The president has nothing to do with you speeding everywhere because you are too lazy to get up early.

  • Bradley - 2012-02-29 11:10

    I see this behavior in Randburg every morning. So ja, why not.

  • Victor - 2012-02-29 11:13

    Stop removing peoples comments !!!!!!

  • Victor - 2012-02-29 11:18

    So much for democracy and freedom of speech"commie bastards"

  • Stephen - 2012-02-29 11:38

    The other day I stopped, did the look and then started forward again. The driver behind, using funny signs and his hooter showed him how wrong I was, apparently you just need to slow down, not actually stop. Silly me, after 35 years with a license, just shows how little we know!!!

      freddie.smuts - 2012-03-06 07:34

      LOL, rules are for fools...according to many.

  • qhuggett - 2012-02-29 11:45

    I agree, the roads these days are a complete joke! Another solution would be... give me a rocket launcher and lost of ammo and the right to blow stupid morons up with it! Promise the roads will be pleasant very very quickly!

      jackivdm - 2012-02-29 12:12

      Yes, I think the moron spotters should be equipped with sniper rifles and just pick out the idiots from among us - they are just befouling the gene pool with their idiot genes anyway... I have for a long time been tempted to drive around with a paint ball gun in my car, and if someone does something stupid, I would just like to give them a wake-up shot. Blobs of shocking paint and some dents in their car would also serve to warm other drivers that they are driving in close proximity to an imbecile, and should therefore be extra careful...

  • clivelang1 - 2012-02-29 11:58

    Awesome article, just lose the expletives......don't like my breakfast messy.

      Mike - 2012-02-29 12:40


  • Jacques - 2012-02-29 12:18

    And drunk driving. Students are invincible, right? I mean- road accidents happen to old people driving old cars or stupid people driving cheap ones. If you're studying at a smart uni and drive an Audi, surely you're free to piss around at 2 am after you started drinking at 4? Jeez. People need to get with the program! *Sarcasm (just making that clear).

      Eric - 2012-02-29 12:58

      That's 22 hours of drinking!

      Garyth - 2012-02-29 14:10

      Eric..4pm to 2am is 10 hours btw..

  • vlarismam - 2012-02-29 13:06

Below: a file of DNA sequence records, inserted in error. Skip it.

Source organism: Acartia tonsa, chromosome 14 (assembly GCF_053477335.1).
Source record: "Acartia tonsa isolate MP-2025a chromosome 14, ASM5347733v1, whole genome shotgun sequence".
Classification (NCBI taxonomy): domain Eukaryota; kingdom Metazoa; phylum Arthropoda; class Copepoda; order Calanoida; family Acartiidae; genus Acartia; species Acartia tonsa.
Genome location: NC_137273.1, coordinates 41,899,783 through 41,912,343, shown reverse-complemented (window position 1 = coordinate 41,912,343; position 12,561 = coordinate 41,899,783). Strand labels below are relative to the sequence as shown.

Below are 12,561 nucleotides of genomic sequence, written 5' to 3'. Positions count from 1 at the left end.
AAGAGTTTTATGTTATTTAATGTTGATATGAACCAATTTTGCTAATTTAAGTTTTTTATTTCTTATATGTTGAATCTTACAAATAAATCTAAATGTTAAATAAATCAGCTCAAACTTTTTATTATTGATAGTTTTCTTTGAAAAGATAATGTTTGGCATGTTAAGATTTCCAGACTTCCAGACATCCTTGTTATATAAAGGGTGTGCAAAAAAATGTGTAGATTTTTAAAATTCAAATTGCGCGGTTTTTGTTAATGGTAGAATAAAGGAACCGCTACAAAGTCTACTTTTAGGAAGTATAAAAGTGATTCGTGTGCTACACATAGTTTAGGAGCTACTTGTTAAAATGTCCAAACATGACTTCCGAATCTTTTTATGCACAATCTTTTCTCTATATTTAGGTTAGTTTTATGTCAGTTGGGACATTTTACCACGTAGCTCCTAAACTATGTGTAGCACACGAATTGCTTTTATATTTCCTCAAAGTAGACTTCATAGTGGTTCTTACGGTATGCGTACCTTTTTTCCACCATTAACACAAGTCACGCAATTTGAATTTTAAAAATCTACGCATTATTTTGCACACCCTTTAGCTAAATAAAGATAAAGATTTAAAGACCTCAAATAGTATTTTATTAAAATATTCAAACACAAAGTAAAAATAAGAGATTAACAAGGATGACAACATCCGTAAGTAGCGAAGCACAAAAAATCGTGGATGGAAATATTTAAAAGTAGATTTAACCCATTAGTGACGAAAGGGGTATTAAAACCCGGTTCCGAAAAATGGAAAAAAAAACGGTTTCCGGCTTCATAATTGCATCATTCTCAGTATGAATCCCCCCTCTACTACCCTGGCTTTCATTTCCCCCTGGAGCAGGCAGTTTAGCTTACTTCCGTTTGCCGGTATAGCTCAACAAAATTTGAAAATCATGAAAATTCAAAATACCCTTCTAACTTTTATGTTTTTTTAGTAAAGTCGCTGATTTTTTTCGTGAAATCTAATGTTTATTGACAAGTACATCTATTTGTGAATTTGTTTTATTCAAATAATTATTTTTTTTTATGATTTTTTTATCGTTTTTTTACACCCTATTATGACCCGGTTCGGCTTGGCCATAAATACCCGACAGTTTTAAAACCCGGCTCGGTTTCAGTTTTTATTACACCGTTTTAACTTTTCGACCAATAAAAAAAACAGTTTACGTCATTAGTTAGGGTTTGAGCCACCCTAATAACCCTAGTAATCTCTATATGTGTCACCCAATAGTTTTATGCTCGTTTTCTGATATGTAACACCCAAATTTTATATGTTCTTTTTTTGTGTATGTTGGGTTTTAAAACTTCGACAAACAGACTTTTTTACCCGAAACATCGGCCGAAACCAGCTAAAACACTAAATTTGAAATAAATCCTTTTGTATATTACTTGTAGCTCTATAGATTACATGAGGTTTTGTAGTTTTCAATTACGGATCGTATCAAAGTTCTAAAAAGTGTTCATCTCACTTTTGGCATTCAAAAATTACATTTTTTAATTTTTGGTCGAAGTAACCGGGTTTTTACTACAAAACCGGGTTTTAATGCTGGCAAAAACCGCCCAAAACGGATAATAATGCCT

David for president!

  • Mike - 2012-02-29 17:02

    Well I just heard to share this,I was recently driving to Mpumalanga and we were pulled over by this traffic officer.He asked me were I was heading and my collegues at the back they were not strapped and he started all this lessons about road safety,what touched me most was when he told one of my friends on how they look respectable when wearing their seat belt.He even told ust how important is it to share the road,stop at the stop sign etc and I was deeply moved and I would never forget him.He looked like he is in his late 50s or 60s and us being very young to be his sons I could see he meant all the words he was saying he also went on to tell us how we have our whole future ahead of us and reckless driving can mean we can end up on a wheel chair or die. I wish so many officers on our roads were more like that old man,ever since that day I always obey the rules of the road and kind of feel bad or stupid if I ever see myself driving around without my seatbelt on or jumping the stop sign or red traffic light.

  • somersetmorkel - 2012-02-29 21:22

    Could you imagine what priority the government would give a situution where 13000 people died in one year of a terrible sickness - and 50000 were seriously impaired physically by it? That's what happens on our roads every year..

  • Sharon - 2012-02-29 21:41

    it is the norm to break the rules of the road by all South Africans including the police. Until we have proper law enforcement and the correct example set by the police this will continue. If you follow the law and stop when you are supposed you get sworn at.

      David - 2012-03-01 10:49

      You know it. Some oke spent 5 minutes hooting at me on Monday because I stopped at a red traffic light! I thought that was what we were supposed to do. Oh dear...

  • dietmar.schekierka - 2012-03-01 10:42

    they used to say "Keep death off the road - drive on the pavement" I think some people take that seriously

  • Patricia - 2012-03-01 22:01

    Well, I run a driving school in Johannesburg and I believe that a large portion of the complaint is due to people in South Africa wanting to take short-cuts and bribe for a driver's licence. Imagine how risky it is to share the road with a new driver who has bought their licence, a danger to you and to me. If you know somebody in South Africa who would like to pass their driver's licence legally they should visit my site:

  • Linda - 2012-03-02 07:27

    Cannot agree with you more!!! It's a battlefield on our roads.

  • Belia - 2012-03-02 07:51

    I live in Cape Town and drive 19 km to work which can take up to one and a half hours on a "bad" day so I have plenty of time to "observe". On the N1 there is not one four wheel drive fitted with indicators, not one person that knows you dont overtake on a solid line, it is a circus out on our road with plenty of clowns! I am moving back to the centre of CT before I get killed!

  • Denise - 2012-03-02 07:55

    lolololol Love it!

  • samantha.lister.09 - 2012-03-03 09:52

    My favourite is how people think that having their hazard lights on means they can do whatever they like! *cough cough, taxi drivers!!*

  • freddie.smuts - 2012-03-06 07:33

    Well said, very well said. Going out on the road is a bad experience right from the start. And, its not only limited to taxis...whites are not much better these days...jumping stop streets, speeding,not indicating, tailgating...worse than taxi drivers.